To our Brethren, to inspire, lead, guide, and encourage, and NEVER to discourage their genuine inclinations to explore and utilise this most perfect abode according to their own particular inclinations.

Most importantly, to ourselves. Not to ignore all that exists within, not to deny and avoid the efforts needed to fully explore all that exists, but to strive to progress and utilise those privileges that we have been given, in order to justify our right to do so.

If one becomes a mason, simply collecting degrees and titles, and use them only to exert our own perceived supremacy over other less experienced masons, then that individual has done nothing of value, has not contributed to the assistance of others, nor has utilised the greatest gift given to us all, and is essentially a parasite upon the system; never giving, simply taking.

To give back, to those starting on their own personal journeys, is the only ethical expectation that a true mason can ever be held to account for.

Follow your heart, and explore the avenues open to you, that you feel are important to investigate. When others ask, give them an unbiased analysis of what you have learned.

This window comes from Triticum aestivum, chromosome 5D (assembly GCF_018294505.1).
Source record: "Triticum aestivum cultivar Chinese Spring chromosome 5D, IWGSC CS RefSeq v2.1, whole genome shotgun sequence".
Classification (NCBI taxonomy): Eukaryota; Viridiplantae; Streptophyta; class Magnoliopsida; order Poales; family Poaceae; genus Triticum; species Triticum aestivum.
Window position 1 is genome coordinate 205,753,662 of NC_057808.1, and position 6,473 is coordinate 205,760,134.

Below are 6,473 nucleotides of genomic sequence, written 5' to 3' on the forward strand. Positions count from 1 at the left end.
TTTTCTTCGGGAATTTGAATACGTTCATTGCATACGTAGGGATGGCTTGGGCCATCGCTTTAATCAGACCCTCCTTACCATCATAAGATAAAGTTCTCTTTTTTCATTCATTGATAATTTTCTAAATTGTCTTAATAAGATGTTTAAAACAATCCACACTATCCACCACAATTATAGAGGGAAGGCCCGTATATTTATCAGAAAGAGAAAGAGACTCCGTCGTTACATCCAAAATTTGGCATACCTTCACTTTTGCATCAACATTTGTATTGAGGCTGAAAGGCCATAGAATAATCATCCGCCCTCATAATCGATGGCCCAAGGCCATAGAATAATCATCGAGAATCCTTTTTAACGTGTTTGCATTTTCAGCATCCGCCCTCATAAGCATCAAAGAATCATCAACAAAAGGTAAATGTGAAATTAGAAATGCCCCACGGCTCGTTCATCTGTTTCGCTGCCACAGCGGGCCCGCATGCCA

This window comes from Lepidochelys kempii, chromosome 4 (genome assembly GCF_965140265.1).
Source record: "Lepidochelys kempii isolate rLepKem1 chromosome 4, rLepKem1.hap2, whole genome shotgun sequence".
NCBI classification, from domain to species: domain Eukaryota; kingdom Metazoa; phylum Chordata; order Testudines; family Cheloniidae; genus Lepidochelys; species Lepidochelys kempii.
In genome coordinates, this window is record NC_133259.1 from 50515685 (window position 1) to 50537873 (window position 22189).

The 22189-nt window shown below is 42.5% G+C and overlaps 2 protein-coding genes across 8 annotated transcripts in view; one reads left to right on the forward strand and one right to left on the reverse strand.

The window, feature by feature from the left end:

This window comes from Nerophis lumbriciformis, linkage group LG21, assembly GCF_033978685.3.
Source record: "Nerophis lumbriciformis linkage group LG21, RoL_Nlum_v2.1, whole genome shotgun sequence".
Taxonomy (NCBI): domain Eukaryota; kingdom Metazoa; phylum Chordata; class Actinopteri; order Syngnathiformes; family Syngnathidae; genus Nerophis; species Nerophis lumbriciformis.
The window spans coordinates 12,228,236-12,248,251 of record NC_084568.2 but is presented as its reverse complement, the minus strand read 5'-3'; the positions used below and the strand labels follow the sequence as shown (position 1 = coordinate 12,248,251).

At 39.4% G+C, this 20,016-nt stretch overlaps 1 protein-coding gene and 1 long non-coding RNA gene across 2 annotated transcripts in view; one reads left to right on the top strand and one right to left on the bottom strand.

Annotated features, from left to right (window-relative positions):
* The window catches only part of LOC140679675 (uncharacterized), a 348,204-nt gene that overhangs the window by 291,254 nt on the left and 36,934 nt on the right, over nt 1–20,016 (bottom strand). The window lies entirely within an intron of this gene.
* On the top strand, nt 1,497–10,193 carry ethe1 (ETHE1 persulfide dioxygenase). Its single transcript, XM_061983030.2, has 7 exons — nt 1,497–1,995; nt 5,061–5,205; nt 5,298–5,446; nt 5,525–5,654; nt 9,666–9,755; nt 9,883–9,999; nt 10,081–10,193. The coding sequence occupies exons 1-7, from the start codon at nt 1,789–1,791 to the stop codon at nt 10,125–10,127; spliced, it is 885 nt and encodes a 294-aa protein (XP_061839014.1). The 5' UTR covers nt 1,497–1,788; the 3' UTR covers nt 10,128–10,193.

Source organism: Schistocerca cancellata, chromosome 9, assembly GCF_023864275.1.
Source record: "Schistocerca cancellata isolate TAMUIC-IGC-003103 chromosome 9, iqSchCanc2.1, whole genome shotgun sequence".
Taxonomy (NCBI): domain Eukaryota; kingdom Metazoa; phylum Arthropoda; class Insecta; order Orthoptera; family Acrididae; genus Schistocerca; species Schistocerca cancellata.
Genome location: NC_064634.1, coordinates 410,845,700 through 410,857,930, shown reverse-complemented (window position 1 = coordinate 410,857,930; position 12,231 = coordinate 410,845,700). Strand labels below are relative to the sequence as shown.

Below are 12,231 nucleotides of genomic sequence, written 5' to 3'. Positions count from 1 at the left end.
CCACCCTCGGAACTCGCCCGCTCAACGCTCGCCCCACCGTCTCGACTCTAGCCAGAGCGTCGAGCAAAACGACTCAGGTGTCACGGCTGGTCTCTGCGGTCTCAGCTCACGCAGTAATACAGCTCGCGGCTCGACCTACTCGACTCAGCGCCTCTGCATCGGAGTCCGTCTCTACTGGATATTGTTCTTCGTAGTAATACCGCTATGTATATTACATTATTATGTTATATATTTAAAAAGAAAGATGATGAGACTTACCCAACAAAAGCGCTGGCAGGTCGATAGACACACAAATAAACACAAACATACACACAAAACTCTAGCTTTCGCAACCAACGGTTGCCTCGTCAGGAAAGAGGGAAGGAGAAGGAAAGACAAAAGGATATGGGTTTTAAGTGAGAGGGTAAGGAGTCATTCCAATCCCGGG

Honestly express your lack of knowledge of certain paths, and give a genuine representation of those that you are acquainted with, regardless of your own personal impressions.

That is simply fraternal, charitable, and truthful behaviour. The Three Pillars of Freemasonry, which we have sworn to perpetually uphold.

Article by: Matt D.A. Fletcher

Matt DA Fletcher is the Sovereign Grand Master of the Allied Masonic Degrees of Canada; the Director-General of Studies of the Societas Rosicruciana in Anglia as well as Chief Adept for the SRIA Province of British Columbia & Yukon; is a past Grand Superintendent of the Supreme Grand Chapter of Royal Arch Masons of British Columbia & Yukon; and is or has been a member of almost every regular masonic body in current existence.

Initiated into the Three Pillars Lodge No.4923 in London, and a mason for almost 30 years, he is a subscribing member of bodies in the UK, Canada, the US, Brazil, Belgium & France. He also holds senior positions in a number of Martinist orders and bodies, and is deeply involved in the esoteric avenues beyond regular Freemasonry.

His primary objective is to increase the academic content within Freemasonry, such that we can practically expand and apply the knowledge that we learn in the Craft, and engage with and assist our Brethren more fully on their own personal masonic journey.

In the mundane world, he is a practising orthopaedic surgeon in rural Canada with a strong background in surgical research, and has published and presented over 350 academic and esoteric papers, chapters, and books.